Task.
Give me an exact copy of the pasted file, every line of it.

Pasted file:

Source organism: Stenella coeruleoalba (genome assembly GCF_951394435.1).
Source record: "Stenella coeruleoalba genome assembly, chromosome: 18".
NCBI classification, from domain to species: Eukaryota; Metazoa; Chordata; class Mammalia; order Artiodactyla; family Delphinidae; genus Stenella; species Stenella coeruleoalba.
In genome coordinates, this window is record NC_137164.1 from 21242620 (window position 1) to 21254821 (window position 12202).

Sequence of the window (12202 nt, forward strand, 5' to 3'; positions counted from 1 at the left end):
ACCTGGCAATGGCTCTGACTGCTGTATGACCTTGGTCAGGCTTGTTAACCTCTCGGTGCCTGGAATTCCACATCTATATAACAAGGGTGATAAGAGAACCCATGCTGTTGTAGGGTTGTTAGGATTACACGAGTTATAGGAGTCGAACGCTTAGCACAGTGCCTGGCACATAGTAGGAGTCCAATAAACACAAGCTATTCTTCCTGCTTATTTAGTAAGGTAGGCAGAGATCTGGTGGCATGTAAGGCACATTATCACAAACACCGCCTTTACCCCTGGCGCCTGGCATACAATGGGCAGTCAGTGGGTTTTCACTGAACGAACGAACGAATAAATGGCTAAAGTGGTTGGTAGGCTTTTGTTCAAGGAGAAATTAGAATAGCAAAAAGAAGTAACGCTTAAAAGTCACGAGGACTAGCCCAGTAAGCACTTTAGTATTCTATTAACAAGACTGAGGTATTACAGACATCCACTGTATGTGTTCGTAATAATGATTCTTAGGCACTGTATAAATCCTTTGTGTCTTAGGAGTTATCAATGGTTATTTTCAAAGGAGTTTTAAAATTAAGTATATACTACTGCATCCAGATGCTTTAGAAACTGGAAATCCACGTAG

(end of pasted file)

Source organism: Stenella coeruleoalba (genome assembly GCF_951394435.1).
Source record: "Stenella coeruleoalba genome assembly, chromosome: 18".
NCBI classification, from domain to species: Eukaryota; Metazoa; Chordata; class Mammalia; order Artiodactyla; family Delphinidae; genus Stenella; species Stenella coeruleoalba.
In genome coordinates, this window is record NC_137164.1 from 21242620 (window position 1) to 21254821 (window position 12202).

Sequence of the window (12202 nt, forward strand, 5' to 3'; positions counted from 1 at the left end):
ACCTGGCAATGGCTCTGACTGCTGTATGACCTTGGTCAGGCTTGTTAACCTCTCGGTGCCTGGAATTCCACATCTATATAACAAGGGTGATAAGAGAACCCATGCTGTTGTAGGGTTGTTAGGATTACACGAGTTATAGGAGTCGAACGCTTAGCACAGTGCCTGGCACATAGTAGGAGTCCAATAAACACAAGCTATTCTTCCTGCTTATTTAGTAAGGTAGGCAGAGATCTGGTGGCATGTAAGGCACATTATCACAAACACCGCCTTTACCCCTGGCGCCTGGCATACAATGGGCAGTCAGTGGGTTTTCACTGAACGAACGAACGAATAAATGGCTAAAGTGGTTGGTAGGCTTTTGTTCAAGGAGAAATTAGAATAGCAAAAAGAAGTAACGCTTAAAAGTCACGAGGACTAGCCCAGTAAGCACTTTAGTATTCTATTAACAAGACTGAGGTATTACAGACATCCACTGTATGTGTTCGTAATAATGATTCTTAGGCACTGTATAAATCCTTTGTGTCTTAGGAGTTATCAATGGTTATTTTCAAAGGAGTTTTAAAATTAAGTATATACTACTGCATCCAGATGCTTTAGAAACTGGAAATCCACGTAG